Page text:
SACRAMENTO, Calif. (KION)
One week after California lifted the restrictive “Regional Stay at Home Order,” new numbers show the state continues to improve in its fight against COVID-19.
California Health and Human Services Secretary Dr. Mark Ghaly reports that California is seeing a drop in –
- February 2: 12,064 cases
- 7-day average: 16,798
14-day positive test rate:
- January 19: 11.6%
- February 2: 7.2%
Hospitalizations: Down 28.8% over the last 14 days
ICU admissions: Down 18.9% over the last 14 days
Based on projections, “we predict fewer than half of the people in hospitals today, will be in hospitals 30 days from now,” Dr. Ghaly says.
However, these numbers are still above where things were before the holiday season. Dr. Ghaly, addressing concerns ahead of Super Bowl Sunday, points to what happened after a series of fall events that included Thanksgiving, Halloween and Lakers/Dodgers championships.
“That was the beginning of a surge that led to a lot of death in California. A really hard and dark period."
He later added, “COVID is still abound in our communities. We have to keep our guard up. How likely is it we will see another surge? I think again it comes back to the behaviors and our own sense of personal responsibilities in this. The variants create another wildcard, another unknown.”
All but four counties remain in the most-restrictive "purple" or "widespread" tier of California's reopening guidelines. This includes Monterey, San Benito and Santa Cruz counties.
California has passed 3.5 million COVID-19 vaccine doses administered, with a high of 180,000 doses in a single day last week.
According to Bloomberg’s vaccine tracker, California is still low compared to other states, but is improving.
California is 38th for the percentage of received doses used.
- California: 62.2%
- US: 65.8%
INCENTIVIZING VACCINE EQUITY
California is currently vaccinating people in Phase 1B of the state’s rollout. This includes people 65+, emergency responders, and people in education and food industry sectors. However, the state is also working on an “equity” framework. This would include paying providers to bring the vaccine to the hardest hit communities and communities of color, as well as payment for targeted outreach and engagement efforts.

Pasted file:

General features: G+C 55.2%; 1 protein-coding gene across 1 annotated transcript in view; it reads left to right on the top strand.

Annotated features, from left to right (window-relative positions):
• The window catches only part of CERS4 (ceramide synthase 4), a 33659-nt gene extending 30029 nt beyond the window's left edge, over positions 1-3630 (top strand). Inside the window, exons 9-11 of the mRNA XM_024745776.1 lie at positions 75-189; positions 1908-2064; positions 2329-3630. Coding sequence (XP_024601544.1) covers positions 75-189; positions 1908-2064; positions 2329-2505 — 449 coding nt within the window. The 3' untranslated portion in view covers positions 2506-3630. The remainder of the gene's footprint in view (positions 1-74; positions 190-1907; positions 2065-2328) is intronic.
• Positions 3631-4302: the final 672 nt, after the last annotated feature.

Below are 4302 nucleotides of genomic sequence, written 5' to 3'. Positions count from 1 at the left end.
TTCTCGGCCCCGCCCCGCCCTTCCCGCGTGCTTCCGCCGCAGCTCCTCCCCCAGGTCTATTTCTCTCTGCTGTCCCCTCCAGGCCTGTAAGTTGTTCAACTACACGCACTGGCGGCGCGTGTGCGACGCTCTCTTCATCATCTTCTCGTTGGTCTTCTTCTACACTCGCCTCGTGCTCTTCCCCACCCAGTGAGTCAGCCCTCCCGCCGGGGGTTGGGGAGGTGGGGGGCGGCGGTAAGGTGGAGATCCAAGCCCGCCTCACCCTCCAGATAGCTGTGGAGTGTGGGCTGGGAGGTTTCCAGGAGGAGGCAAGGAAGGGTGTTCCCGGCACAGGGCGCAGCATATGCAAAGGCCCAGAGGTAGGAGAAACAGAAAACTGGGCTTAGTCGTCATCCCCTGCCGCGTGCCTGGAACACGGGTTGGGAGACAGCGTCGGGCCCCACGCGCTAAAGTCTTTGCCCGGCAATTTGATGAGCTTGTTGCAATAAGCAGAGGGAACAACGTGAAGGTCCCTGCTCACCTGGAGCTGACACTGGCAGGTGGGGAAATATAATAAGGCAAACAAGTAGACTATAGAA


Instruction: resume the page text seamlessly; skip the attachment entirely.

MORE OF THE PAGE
“Really focusing on how do we make sure that we have enough vaccination sites in the hardest hit communities. How do we work with providers that are doing things successfully and in speedy way to have a presence in these communities? How do we use dollars to incentivize the relationships between the traditional vaccination entities and the community-based organizations, the faith-based organizations, that are vital in getting the word out,” Dr. Ghaly said.
When asked if there is a dollar-figure for the financial incentive, Dr. Ghaly said that is still being discussed.
Right now there is also no detailed guidelines for who exactly in the Phase 1B Tier 1 sectors is eligible. For example, what educators and what food industry workers qualify for the vaccine, since not everyone is at the same exposure-level. Ghaly says that is being worked on “actively” and will be released between “now and next week.”
California is also bringing back the possibility of prioritizing people with “severe disabilities” and “severe underlying conditions.” The state is speaking with different stakeholder and advocacy groups about what this plan would look like and when it would start.
“[We are] beginning those conversations more intensely. That will help us drive the timeline as to when some larger consideration is announced,” Ghaly said.
PREVIOUS STORY: California Health and Human Services Secretary Dr. Mark Ghaly is providing an update on the COVID-19 pandemic.
According to the California Department of Public Health, there are 3.2 million cases statewide, and 41,330 people have died.